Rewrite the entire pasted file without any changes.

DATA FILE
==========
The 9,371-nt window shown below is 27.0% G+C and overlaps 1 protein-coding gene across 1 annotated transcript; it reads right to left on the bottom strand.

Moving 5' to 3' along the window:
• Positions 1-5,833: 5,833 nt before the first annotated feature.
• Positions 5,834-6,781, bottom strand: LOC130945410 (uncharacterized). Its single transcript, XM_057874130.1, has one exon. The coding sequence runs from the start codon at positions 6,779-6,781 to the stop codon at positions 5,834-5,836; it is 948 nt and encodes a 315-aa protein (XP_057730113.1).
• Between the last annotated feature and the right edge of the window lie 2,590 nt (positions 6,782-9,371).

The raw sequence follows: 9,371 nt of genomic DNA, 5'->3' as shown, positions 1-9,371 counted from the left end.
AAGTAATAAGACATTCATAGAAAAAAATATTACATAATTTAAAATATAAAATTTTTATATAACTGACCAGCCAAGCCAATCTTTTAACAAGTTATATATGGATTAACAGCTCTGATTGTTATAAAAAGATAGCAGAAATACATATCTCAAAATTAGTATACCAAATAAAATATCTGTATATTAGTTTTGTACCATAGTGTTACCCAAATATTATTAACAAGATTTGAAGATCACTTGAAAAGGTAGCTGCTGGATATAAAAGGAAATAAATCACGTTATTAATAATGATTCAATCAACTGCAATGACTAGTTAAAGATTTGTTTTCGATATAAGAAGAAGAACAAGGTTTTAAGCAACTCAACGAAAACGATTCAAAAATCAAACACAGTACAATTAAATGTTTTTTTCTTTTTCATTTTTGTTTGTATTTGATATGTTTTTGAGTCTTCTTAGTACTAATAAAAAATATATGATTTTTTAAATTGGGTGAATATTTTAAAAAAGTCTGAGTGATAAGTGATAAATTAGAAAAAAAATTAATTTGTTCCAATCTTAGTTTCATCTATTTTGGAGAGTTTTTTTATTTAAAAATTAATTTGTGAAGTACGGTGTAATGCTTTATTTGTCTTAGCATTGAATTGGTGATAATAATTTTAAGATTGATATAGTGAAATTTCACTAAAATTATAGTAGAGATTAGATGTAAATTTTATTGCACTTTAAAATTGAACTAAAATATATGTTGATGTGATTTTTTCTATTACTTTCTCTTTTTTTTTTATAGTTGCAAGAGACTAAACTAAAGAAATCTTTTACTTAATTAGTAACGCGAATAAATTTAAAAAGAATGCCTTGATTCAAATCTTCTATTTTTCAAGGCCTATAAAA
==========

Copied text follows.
The 9,371-nt window shown below is 27.0% G+C and overlaps 1 protein-coding gene across 1 annotated transcript; it reads right to left on the bottom strand.

Moving 5' to 3' along the window:
• Positions 1-5,833: 5,833 nt before the first annotated feature.
• Positions 5,834-6,781, bottom strand: LOC130945410 (uncharacterized). Its single transcript, XM_057874130.1, has one exon. The coding sequence runs from the start codon at positions 6,779-6,781 to the stop codon at positions 5,834-5,836; it is 948 nt and encodes a 315-aa protein (XP_057730113.1).
• Between the last annotated feature and the right edge of the window lie 2,590 nt (positions 6,782-9,371).

The raw sequence follows: 9,371 nt of genomic DNA, 5'->3' as shown, positions 1-9,371 counted from the left end.
AAGTAATAAGACATTCATAGAAAAAAATATTACATAATTTAAAATATAAAATTTTTATATAACTGACCAGCCAAGCCAATCTTTTAACAAGTTATATATGGATTAACAGCTCTGATTGTTATAAAAAGATAGCAGAAATACATATCTCAAAATTAGTATACCAAATAAAATATCTGTATATTAGTTTTGTACCATAGTGTTACCCAAATATTATTAACAAGATTTGAAGATCACTTGAAAAGGTAGCTGCTGGATATAAAAGGAAATAAATCACGTTATTAATAATGATTCAATCAACTGCAATGACTAGTTAAAGATTTGTTTTCGATATAAGAAGAAGAACAAGGTTTTAAGCAACTCAACGAAAACGATTCAAAAATCAAACACAGTACAATTAAATGTTTTTTTCTTTTTCATTTTTGTTTGTATTTGATATGTTTTTGAGTCTTCTTAGTACTAATAAAAAATATATGATTTTTTAAATTGGGTGAATATTTTAAAAAAGTCTGAGTGATAAGTGATAAATTAGAAAAAAAATTAATTTGTTCCAATCTTAGTTTCATCTATTTTGGAGAGTTTTTTTATTTAAAAATTAATTTGTGAAGTACGGTGTAATGCTTTATTTGTCTTAGCATTGAATTGGTGATAATAATTTTAAGATTGATATAGTGAAATTTCACTAAAATTATAGTAGAGATTAGATGTAAATTTTATTGCACTTTAAAATTGAACTAAAATATATGTTGATGTGATTTTTTCTATTACTTTCTCTTTTTTTTTTATAGTTGCAAGAGACTAAACTAAAGAAATCTTTTACTTAATTAGTAACGCGAATAAATTTAAAAAGAATGCCTTGATTCAAATCTTCTATTTTTCAAGGCCTATAAAA